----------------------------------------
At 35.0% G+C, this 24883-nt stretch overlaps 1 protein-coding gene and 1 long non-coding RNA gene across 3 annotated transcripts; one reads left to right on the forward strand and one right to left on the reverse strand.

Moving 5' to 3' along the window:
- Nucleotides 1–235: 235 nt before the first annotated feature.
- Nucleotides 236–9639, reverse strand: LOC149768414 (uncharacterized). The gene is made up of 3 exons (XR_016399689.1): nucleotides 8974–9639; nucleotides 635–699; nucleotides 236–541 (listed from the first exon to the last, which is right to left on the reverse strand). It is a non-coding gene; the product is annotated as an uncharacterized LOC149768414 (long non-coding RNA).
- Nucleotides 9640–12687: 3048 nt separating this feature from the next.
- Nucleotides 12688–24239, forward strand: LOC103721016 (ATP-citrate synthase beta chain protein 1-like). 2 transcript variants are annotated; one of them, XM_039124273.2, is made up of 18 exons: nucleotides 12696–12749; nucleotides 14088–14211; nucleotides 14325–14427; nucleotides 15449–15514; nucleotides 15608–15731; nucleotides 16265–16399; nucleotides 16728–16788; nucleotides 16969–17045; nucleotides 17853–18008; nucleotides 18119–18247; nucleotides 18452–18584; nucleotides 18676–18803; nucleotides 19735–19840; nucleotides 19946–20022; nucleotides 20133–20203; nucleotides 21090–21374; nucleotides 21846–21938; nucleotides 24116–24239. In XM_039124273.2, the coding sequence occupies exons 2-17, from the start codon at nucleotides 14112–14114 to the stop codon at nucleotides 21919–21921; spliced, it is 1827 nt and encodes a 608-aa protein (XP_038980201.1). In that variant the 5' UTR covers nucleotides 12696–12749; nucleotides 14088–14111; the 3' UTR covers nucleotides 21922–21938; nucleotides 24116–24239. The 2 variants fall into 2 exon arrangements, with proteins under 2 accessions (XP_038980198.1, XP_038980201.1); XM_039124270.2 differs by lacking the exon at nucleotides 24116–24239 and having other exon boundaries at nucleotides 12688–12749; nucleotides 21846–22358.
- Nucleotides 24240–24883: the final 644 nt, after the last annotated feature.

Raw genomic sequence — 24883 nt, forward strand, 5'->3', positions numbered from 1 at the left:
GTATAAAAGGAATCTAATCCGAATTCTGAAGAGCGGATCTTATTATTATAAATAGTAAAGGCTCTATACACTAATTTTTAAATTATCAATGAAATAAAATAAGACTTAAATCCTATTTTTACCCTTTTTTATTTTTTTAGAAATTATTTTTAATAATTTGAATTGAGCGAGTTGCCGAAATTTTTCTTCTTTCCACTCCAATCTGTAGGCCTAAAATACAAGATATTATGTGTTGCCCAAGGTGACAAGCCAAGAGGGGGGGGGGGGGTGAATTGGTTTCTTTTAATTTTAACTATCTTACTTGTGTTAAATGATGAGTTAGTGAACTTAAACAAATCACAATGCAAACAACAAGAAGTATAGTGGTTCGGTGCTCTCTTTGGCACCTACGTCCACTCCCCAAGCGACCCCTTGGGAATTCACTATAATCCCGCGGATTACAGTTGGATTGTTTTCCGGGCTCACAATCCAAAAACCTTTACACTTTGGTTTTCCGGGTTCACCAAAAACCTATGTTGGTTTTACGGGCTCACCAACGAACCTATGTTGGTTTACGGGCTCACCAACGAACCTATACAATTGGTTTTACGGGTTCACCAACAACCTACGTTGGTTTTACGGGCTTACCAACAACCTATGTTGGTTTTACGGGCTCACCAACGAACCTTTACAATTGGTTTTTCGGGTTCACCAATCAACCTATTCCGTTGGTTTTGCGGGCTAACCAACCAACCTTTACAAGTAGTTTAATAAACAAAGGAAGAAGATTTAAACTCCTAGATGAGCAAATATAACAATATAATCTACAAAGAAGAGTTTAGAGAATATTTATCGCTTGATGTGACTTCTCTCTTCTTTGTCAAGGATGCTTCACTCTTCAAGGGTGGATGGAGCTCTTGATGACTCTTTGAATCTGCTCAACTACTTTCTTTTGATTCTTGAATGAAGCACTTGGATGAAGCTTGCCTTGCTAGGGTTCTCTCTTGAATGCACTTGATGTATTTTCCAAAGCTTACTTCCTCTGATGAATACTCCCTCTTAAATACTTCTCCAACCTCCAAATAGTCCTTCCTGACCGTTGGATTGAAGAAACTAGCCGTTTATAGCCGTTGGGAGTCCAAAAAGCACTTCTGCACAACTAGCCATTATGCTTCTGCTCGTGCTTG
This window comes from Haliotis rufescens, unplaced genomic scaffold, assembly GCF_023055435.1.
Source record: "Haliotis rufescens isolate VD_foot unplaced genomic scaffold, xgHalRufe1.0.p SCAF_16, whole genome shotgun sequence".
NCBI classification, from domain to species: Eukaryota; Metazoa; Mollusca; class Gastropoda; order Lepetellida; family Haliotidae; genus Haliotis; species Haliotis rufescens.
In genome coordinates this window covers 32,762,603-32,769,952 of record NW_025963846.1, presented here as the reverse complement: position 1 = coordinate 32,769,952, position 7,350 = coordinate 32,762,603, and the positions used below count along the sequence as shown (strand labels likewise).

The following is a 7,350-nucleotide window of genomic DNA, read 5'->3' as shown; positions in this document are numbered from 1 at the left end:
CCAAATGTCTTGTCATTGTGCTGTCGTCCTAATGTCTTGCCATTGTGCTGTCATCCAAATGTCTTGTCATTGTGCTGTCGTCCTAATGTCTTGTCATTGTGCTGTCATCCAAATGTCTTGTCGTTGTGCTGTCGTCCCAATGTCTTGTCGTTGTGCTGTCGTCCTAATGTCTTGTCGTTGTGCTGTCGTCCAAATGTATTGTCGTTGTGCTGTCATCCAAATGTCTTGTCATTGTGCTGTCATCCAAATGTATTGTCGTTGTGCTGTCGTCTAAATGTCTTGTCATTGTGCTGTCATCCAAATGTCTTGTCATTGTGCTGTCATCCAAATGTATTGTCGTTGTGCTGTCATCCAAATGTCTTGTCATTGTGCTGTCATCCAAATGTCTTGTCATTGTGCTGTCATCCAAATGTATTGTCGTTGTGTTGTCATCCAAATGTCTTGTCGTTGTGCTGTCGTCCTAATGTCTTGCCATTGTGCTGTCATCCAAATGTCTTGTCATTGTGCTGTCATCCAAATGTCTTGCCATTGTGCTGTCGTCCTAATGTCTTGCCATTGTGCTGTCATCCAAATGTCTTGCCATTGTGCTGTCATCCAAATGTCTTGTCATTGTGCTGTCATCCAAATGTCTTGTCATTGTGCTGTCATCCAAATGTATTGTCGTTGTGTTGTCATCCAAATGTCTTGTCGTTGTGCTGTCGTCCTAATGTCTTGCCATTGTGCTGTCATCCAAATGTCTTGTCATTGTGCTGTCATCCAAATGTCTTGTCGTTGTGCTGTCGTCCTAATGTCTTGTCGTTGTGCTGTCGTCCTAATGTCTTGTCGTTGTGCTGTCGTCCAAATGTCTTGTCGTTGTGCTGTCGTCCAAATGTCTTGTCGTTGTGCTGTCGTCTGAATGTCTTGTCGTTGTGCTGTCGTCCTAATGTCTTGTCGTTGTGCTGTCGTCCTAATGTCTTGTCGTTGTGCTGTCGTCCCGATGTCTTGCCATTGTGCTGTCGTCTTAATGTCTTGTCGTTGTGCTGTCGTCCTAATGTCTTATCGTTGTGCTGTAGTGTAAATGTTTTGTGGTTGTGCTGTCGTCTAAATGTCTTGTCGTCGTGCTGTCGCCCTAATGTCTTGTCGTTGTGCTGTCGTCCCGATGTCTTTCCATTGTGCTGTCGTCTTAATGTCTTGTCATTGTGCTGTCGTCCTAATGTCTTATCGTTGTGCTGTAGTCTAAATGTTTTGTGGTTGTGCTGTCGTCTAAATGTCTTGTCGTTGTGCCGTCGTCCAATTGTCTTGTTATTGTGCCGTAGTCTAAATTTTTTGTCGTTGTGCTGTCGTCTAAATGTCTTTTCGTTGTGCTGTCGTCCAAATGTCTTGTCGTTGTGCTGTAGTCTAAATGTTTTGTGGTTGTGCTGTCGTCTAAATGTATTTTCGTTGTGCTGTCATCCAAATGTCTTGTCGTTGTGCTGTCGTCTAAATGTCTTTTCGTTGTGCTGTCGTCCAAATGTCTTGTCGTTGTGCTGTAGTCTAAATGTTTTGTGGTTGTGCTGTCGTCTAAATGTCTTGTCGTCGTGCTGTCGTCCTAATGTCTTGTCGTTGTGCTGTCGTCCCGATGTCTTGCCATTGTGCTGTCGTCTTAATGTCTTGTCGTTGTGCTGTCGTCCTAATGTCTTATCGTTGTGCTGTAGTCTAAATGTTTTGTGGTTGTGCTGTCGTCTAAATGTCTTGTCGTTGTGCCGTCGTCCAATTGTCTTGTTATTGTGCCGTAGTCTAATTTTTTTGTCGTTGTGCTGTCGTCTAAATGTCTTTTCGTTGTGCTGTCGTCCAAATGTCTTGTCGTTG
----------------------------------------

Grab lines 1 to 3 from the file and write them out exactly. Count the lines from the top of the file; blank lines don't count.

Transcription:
At 35.0% G+C, this 24883-nt stretch overlaps 1 protein-coding gene and 1 long non-coding RNA gene across 3 annotated transcripts; one reads left to right on the forward strand and one right to left on the reverse strand.

Moving 5' to 3' along the window:
- Nucleotides 1–235: 235 nt before the first annotated feature.